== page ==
HOUSTON (FOX 26) — If you’re thinking of heading to a waterfront park over the weekend, remember that six of them are still closed along the Houston Ship Channel due to pollutants from the Intercontinental Terminals Company Deer Park chemical facililty fire.
Harris County Precinct 2 Commissioner Adrian Garcia had closed eight waterfront parks after the ITC dike wall broke, which leaked oil and gas components into the ship channel.
Bay Area Park and Clear Lake Park have since reopened.
The other six parks that remain closed to the public are the following:
- Sylvan Beach in La Porte
- Juan Seguin in La Porte
- Rio Villa Nature Trail
- Meadow Brook
- River Terrace
- Moncrief Park
Water quality coordinators with the Galveston Bay Foundation spent Friday collecting their fourth round of water samples from the ship channel since the dike breach.
“We’ve definitely seen an oily sheen, kind of scummy,” said Nicholas Ellis, a water quality coordinator with Galveston Bay Foundation.
Ellis is searching not only for contaminants from the spilled tanks but also for the toxic chemical residue left by the thousands of gallons of firefighting foam.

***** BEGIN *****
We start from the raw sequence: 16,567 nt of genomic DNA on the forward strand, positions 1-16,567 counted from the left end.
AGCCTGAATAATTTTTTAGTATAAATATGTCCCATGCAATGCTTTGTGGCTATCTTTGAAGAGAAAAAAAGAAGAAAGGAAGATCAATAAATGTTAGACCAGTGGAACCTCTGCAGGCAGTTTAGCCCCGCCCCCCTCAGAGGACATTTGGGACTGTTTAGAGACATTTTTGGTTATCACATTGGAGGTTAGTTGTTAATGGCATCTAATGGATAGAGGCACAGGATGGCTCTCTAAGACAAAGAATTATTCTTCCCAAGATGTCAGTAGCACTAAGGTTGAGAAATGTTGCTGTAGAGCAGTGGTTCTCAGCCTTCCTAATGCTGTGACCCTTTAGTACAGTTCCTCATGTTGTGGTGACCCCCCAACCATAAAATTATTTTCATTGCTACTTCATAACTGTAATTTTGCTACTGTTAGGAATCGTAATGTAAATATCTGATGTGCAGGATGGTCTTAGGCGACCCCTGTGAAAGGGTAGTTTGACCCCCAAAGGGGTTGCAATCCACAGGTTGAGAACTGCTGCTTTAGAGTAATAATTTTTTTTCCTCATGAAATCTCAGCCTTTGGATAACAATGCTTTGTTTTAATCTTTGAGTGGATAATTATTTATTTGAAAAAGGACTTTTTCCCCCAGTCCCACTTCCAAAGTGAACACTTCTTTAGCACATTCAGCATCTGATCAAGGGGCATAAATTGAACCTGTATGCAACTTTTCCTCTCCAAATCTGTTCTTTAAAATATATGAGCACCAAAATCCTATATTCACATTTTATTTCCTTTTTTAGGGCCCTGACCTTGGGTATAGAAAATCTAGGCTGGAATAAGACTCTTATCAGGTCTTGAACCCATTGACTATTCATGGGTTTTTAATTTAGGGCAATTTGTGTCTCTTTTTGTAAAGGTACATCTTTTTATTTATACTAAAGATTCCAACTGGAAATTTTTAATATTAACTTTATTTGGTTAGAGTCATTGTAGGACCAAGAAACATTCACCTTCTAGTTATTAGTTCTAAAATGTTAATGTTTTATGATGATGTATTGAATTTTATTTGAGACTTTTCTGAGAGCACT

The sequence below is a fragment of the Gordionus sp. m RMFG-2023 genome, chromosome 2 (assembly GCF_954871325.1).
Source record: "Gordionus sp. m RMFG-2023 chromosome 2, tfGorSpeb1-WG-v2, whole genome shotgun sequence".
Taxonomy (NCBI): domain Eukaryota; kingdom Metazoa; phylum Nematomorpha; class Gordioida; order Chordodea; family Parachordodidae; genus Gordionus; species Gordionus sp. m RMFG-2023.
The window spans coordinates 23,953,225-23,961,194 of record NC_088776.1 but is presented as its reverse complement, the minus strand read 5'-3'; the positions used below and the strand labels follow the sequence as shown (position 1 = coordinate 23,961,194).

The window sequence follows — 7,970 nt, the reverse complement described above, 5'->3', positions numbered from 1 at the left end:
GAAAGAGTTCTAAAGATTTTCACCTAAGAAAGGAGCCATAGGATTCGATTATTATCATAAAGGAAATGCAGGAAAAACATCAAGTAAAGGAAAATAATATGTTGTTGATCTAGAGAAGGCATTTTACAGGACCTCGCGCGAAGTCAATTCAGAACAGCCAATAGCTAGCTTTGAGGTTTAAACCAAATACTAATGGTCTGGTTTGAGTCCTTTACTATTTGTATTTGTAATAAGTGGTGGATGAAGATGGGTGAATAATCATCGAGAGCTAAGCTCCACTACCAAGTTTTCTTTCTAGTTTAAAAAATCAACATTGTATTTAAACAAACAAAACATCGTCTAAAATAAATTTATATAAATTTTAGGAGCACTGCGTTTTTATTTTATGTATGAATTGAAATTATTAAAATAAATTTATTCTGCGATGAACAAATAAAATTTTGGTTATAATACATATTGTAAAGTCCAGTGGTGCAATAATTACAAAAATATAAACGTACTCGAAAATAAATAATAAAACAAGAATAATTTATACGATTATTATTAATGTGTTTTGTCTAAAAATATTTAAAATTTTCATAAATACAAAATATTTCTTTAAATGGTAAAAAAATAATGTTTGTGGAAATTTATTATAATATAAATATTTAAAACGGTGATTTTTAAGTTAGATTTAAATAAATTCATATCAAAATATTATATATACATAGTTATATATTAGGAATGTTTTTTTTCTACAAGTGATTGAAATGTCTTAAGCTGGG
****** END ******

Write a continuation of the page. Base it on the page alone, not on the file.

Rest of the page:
"We’re mostly looking at benzene, toluene and xylene and stuff like that, and also collect some PFOS samples that we’re going to ship up to College Station to A&M,” added Ellis.
Texas A&M is expected to send back results on the extent of toxic impact from the firefighting foam any day now.
So far, results of VOC tests have shown benzene levels were slightly elevated in the ship channel in the area near the spill but still within a range that’s considered safe for swimming, according to the Galveston Bay Foundation.
"You can see that there’s some sort of product, petroleum product, in it because there’s a rainbow sheen on top,” said Bill Irwin, complex superintendent for San Jacinto State Historic Site. He was commenting on the appearance of the water at Lynchburg Ferry.
The San Jacinto Day festival and re-enactment was scheduled to take place on Saturday at the State Historic Site. Instead, only personnel with respirators are allowed to enter the battleground, battleship, gift shop and monument museum until at least April 21.
Zero tourism is adding up to a whole lot of revenue loss.
"Adding it up, you’re probably coming close to half of a million dollars,” said Irwin.
Workers at the State Historic Site are also waiting to find out how much of the contaminated oily water has seeped into leaks in the historic Battleship Texas.
"The battleship has lived through a lot, and this is another instant that she’ll have to live through,” said Irwin.
The San Jacinto State Historic Site still has no clear timeline for reopening.